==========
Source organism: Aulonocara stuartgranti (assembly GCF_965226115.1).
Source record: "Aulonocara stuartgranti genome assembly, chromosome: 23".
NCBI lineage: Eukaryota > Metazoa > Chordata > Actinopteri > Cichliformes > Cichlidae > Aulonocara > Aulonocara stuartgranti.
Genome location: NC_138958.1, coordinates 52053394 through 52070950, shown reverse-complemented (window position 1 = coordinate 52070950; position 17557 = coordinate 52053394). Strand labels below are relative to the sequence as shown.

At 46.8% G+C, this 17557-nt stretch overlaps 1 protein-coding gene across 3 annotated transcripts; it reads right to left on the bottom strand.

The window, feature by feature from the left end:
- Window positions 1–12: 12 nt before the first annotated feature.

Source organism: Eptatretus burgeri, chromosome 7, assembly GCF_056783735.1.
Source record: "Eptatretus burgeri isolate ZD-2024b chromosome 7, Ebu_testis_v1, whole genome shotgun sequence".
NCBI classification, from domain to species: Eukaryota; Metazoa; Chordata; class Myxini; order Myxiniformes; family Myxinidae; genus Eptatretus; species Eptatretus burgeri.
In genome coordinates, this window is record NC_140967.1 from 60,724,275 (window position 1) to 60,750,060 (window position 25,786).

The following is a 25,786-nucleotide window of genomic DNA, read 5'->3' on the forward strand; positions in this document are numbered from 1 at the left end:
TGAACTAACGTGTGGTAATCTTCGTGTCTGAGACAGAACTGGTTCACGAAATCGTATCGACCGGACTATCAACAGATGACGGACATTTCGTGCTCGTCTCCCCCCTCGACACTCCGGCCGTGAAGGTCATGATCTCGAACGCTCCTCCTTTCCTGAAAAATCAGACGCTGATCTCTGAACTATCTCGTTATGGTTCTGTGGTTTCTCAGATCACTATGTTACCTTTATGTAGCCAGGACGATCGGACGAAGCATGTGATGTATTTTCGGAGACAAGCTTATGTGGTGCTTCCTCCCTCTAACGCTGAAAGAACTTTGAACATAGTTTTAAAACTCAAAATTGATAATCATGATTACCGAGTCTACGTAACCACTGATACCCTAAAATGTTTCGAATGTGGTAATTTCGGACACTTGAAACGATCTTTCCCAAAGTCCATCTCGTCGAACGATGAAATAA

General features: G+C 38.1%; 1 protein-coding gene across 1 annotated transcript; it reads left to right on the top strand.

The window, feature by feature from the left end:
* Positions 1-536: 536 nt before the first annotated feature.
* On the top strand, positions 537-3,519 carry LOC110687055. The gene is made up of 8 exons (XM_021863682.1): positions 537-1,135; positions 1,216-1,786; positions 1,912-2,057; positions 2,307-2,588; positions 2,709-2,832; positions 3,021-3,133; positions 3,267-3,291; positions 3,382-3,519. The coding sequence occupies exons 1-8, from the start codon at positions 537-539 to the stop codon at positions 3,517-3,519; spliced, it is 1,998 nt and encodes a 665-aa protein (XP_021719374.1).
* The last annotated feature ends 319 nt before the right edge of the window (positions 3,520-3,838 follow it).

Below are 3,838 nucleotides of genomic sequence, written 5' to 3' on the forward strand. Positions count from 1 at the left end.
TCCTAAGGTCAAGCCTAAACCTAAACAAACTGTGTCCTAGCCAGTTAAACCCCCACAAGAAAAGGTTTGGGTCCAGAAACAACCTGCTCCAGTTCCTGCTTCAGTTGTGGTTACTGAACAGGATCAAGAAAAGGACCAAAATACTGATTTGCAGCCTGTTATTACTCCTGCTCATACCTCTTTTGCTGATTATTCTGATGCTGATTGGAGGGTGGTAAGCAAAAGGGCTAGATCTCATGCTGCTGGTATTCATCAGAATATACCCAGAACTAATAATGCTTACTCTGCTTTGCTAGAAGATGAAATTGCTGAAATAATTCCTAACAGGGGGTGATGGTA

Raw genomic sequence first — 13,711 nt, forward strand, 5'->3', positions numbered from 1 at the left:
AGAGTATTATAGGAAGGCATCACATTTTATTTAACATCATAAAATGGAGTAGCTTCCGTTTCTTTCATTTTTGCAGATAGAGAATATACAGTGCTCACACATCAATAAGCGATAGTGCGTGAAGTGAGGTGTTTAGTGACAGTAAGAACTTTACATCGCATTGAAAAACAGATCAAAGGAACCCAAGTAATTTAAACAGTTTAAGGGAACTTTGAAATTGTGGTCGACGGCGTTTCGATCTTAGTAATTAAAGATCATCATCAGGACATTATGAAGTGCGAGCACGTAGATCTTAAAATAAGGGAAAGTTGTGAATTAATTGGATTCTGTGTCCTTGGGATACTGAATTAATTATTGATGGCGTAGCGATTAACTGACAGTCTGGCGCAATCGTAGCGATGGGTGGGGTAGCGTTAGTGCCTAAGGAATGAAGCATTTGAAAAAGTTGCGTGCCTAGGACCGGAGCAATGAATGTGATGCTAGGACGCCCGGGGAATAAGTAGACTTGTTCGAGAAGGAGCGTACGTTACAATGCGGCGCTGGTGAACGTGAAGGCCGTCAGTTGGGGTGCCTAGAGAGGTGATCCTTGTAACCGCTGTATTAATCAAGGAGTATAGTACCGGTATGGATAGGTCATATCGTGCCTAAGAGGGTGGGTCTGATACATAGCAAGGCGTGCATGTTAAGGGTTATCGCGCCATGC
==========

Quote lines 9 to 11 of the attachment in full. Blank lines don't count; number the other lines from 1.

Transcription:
Source record: "Eptatretus burgeri isolate ZD-2024b chromosome 7, Ebu_testis_v1, whole genome shotgun sequence".
NCBI classification, from domain to species: Eukaryota; Metazoa; Chordata; class Myxini; order Myxiniformes; family Myxinidae; genus Eptatretus; species Eptatretus burgeri.
In genome coordinates, this window is record NC_140967.1 from 60,724,275 (window position 1) to 60,750,060 (window position 25,786).